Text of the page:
From: Nicola Musatti (Nicola.Musatti_at_[hidden])
Date: 2007-04-02 13:15:06
Jeff Garland wrote:
> Sohail Somani wrote:
>> Oh gosh yes. Having things in headers because it makes it 'easier to compile' hurts compile
>> times in the long run.
> Get a faster build machine and/or use pre-compiled headers -- really.
>> Its just not good practice and I suspect a non-empty subset of new
>> boost users are also new to C++.
> 5 years ago I believed it was a serious issue too -- I've substantially
> changed my mind. And not in small part by using asio (and other boost libs)
> as header only. It's extremely nice to not need to figure out how to build
> and link. You can get started with so trivially with an all header library --
> and I think that frequently it's trouble getting over that first hump that
> stops people from using libs. So if the barrier is lower more people will use
> the libs.
Sorry, but I disagree. The effect of header only libraries on build
times is still unacceptable and not everybody can convince their bosses
that they need more powerful machines every six months or so.
One of the mistakes I came to regret most in the project I'm working on
is to have a very small template metaprogram in a header that's used
just about everywhere. But I learned my lesson and now I'm happy that I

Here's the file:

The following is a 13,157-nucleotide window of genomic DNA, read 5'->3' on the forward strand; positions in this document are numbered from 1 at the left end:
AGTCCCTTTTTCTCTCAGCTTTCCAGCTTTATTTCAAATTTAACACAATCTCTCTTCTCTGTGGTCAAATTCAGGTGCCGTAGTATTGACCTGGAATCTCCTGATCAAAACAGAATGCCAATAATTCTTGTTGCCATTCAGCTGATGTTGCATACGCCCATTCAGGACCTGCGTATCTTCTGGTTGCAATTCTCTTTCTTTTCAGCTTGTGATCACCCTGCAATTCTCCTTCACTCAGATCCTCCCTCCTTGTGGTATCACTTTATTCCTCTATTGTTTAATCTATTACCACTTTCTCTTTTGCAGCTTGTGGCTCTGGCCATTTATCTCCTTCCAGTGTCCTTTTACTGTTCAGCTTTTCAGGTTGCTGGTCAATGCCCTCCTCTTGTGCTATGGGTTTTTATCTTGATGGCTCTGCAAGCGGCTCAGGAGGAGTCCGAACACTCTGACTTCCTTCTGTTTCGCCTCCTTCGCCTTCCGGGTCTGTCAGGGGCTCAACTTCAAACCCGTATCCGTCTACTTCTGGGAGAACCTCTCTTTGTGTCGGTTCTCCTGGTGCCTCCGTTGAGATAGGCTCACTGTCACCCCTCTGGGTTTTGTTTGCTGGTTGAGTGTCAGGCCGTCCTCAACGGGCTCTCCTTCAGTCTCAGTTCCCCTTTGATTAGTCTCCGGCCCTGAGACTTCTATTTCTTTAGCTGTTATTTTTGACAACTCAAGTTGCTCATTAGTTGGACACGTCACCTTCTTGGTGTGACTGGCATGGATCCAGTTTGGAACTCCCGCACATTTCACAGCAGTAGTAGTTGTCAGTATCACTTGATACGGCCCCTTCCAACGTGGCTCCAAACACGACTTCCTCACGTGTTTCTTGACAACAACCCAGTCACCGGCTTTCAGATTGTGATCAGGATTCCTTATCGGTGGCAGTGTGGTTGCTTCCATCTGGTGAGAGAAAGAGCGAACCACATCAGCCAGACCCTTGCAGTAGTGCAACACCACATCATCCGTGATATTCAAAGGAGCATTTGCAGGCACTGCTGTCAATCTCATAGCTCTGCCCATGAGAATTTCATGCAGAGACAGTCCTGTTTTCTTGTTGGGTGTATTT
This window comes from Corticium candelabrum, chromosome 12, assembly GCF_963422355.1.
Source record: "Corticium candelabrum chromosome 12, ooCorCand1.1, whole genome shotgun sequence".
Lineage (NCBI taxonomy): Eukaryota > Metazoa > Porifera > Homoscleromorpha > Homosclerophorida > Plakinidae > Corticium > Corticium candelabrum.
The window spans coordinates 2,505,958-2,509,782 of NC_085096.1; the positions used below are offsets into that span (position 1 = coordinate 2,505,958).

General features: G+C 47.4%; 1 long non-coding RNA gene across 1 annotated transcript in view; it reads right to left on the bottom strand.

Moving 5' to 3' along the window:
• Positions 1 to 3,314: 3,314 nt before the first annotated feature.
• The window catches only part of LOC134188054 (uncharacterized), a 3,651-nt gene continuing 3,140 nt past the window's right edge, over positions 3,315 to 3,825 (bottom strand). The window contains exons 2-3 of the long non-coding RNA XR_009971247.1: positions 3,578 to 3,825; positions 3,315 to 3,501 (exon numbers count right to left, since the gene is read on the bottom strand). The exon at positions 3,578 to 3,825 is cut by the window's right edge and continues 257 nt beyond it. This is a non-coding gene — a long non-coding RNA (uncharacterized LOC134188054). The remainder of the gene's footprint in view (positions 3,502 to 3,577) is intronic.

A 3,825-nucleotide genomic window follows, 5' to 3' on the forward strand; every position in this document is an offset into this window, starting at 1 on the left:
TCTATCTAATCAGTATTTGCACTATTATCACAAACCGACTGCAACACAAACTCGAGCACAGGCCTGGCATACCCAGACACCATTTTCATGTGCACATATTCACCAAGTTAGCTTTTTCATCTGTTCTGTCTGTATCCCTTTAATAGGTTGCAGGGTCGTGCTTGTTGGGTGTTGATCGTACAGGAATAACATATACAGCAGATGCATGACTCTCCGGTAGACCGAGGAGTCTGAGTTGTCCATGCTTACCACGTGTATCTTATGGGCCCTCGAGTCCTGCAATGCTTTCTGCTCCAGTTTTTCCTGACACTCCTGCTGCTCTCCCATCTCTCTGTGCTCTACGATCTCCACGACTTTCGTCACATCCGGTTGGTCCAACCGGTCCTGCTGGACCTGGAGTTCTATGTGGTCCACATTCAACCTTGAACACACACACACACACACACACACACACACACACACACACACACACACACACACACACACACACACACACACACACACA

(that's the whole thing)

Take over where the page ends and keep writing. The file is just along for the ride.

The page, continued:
hid Boost.DateTime behind a class of my own.
Note that we're using Borland's compiler, which is considered a very
fast one and that we do use pre-compiled headers; this, by the way, are
not a panacaea, among other things because a sizable portion of your
savings in sheer compilation time is lost in much increased dependency
As to binary libraries stopping people using Boost, I don't think that's
much of a problem per se: after all people programming in C++ and C have
been accustomed to static and shared libraries for ages. Rather what may
constitute a problem is the complexity and general unfriendliness of the
Boost Build system.
Still, the time taken to find out how to build libraries for one's own
use is mostly spent once, and can be delegated to a single team member;
excessive build times impact the whole team all the time.
One instructive exercise is to run g++ -H -P -E on a C++ source file
chosen at random; it doesn't even need to use Boost, it's sufficient to
include, say, <vector> on Windows. The resulting tree of included
headers is disenheartening and a clear symptom of what I consider a very
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